We’re Jammin’ Delighted!

As 2014 is now in full swing, we had a moment to reflect on the amazing idea’s that came out of SustJam 2013. From watching the teams intensely exploring and making in the imaginarium to designing for life in 2017…  Feel free review the projects here:

To see what happened across the globe, don’t forget to visit the Planet Jam website - where you can find video of the theme as well!

Signing off.. Megha, Estee, Natasha, and Francis


48Hours of SustJammy Goodness – Here’s the official video!

The London Sustainability Jam is part of the Global Sustainability Jam movement that connects “Jammers” from all backgrounds, levels of experience, and parts of the world. Like musicians who “Jam” together, the event is a cross between a festival of ideas and a weekend designathon.


You are hereby invited to the London Sustainability Jam, 3 days packed with Design Thinking, teamwork and prototyping to tackle some of the complex issues we face today. The London Jam is part of the Global Sustainability Jam movement happening around the world on 22nd to 24th November.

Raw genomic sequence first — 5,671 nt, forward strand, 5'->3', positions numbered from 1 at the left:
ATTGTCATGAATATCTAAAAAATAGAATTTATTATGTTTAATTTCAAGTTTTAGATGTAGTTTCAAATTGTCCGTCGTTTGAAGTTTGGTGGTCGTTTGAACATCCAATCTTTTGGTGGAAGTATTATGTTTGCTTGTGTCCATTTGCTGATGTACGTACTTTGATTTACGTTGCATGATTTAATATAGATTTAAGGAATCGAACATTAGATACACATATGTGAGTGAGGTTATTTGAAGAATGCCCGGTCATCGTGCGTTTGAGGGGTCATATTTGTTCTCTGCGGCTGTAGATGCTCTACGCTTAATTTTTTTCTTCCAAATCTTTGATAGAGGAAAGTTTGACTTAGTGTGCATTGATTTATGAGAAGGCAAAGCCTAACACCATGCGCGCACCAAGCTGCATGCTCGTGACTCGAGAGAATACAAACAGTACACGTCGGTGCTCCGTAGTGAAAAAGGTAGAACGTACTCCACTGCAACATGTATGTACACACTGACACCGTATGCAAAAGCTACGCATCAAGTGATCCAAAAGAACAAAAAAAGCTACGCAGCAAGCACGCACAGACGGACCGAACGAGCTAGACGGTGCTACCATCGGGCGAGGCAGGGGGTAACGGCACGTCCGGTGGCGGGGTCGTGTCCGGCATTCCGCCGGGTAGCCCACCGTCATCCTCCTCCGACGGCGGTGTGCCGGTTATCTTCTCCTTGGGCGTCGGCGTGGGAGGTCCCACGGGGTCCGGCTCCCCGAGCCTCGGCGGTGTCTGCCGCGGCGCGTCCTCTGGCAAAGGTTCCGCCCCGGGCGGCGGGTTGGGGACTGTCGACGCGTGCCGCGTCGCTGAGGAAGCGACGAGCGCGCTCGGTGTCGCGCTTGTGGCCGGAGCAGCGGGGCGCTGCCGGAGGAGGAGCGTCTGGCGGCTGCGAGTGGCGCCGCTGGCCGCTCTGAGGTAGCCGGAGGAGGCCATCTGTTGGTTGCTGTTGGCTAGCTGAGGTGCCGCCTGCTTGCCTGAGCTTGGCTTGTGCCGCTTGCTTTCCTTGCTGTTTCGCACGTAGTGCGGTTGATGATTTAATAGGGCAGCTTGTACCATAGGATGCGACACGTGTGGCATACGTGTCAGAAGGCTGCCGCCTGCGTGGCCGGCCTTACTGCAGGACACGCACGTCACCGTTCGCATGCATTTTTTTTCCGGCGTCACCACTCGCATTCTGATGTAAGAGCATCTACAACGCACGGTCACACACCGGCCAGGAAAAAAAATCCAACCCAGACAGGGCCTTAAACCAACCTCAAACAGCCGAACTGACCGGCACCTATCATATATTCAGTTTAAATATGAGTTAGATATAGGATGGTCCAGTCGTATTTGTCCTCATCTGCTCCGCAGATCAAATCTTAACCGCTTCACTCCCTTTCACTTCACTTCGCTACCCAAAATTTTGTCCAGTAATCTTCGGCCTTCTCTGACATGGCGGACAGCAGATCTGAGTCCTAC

You don’t need to be ‘creative’ or have experience with service design to Jam. In fact we encourage people from all backgrounds to join us. So whether you’re a service designer, product designer, sustainability expert, professor, business person, teacher, hacker, maker, artist or student, reserve your FREE ticket now on Eventbrite. You’ll be supported throughout the weekend by designers as well as your hosts, but the setup of the Jam is entirely up to you!


You will be supported by some amazing experts this year. This is a chance to get real-world advice and learn new skills not only for the Jam. Our mentors include: Rodrigo Bautista from Forum for the Future, Ella Britton from The Design Council, Slava Kozlov from Summ()n, Tom Shakhli from Brixton Pound, Susan Sheehan from The London Borough of Lambeth, Alexie Sommer from ThomasMatthews, Tom Tobia from Makerversity.